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Andromeda Galaxy II
Most large galaxies are likely to host millions of black holes — the dark remnants of dead stars. Not surprisingly, though, the black holes are hard to find because they emit no energy of their own. But some black holes steal gas from a companion star. The gas forms a hot disk around the black hole, which is visible to X-ray telescopes in space.
In the last couple of years, astronomers have used this technique to discover about three dozen black holes in M31, the Andromeda galaxy. It’s the closest big galaxy to our own, at a distance of two-and-a-half million light-years. It’s high in the east this evening, and looks like a small, faint smudge of light.
Most of the black holes were discovered through surveys conducted with the space-based Chandra X-Ray Observatory. They were confirmed with other telescopes in space and on the ground.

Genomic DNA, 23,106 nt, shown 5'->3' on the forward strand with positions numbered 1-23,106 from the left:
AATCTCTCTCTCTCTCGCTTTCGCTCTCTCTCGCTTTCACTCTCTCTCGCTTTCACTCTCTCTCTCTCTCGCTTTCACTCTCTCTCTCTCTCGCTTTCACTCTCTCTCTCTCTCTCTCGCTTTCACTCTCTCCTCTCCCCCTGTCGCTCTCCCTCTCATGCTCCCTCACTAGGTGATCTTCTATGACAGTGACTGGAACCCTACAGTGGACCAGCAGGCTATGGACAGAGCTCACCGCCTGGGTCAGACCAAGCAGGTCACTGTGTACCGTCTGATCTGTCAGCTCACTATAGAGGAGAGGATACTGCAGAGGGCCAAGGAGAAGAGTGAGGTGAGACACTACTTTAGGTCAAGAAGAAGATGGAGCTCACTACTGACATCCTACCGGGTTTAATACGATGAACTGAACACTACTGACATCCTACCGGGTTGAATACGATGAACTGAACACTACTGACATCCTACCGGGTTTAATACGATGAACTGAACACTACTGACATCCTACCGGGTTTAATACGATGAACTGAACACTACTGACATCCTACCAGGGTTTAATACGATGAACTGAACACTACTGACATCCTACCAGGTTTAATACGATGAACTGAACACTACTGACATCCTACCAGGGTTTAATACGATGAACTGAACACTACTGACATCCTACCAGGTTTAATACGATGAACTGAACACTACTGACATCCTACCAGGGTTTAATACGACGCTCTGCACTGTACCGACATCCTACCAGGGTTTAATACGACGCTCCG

The black holes are all probably about 5 to 10 times as massive as the Sun. Their powerful gravity pulls hot gas off the surface of a close, puffy companion star. As the gas spirals into the black hole it gets hotter and hotter, so it shines brightly in X-rays.
One black hole put on an especially powerful display. Gas was flowing toward the black hole too fast for the disk around it to take in. So the disk produced a brilliant eruption. Much of the energy formed a “beam” that aimed our way — turning the black hole into a brilliant cosmic beacon.
More about M31 tomorrow.
Script by Damond Benningfield, Copyright 2013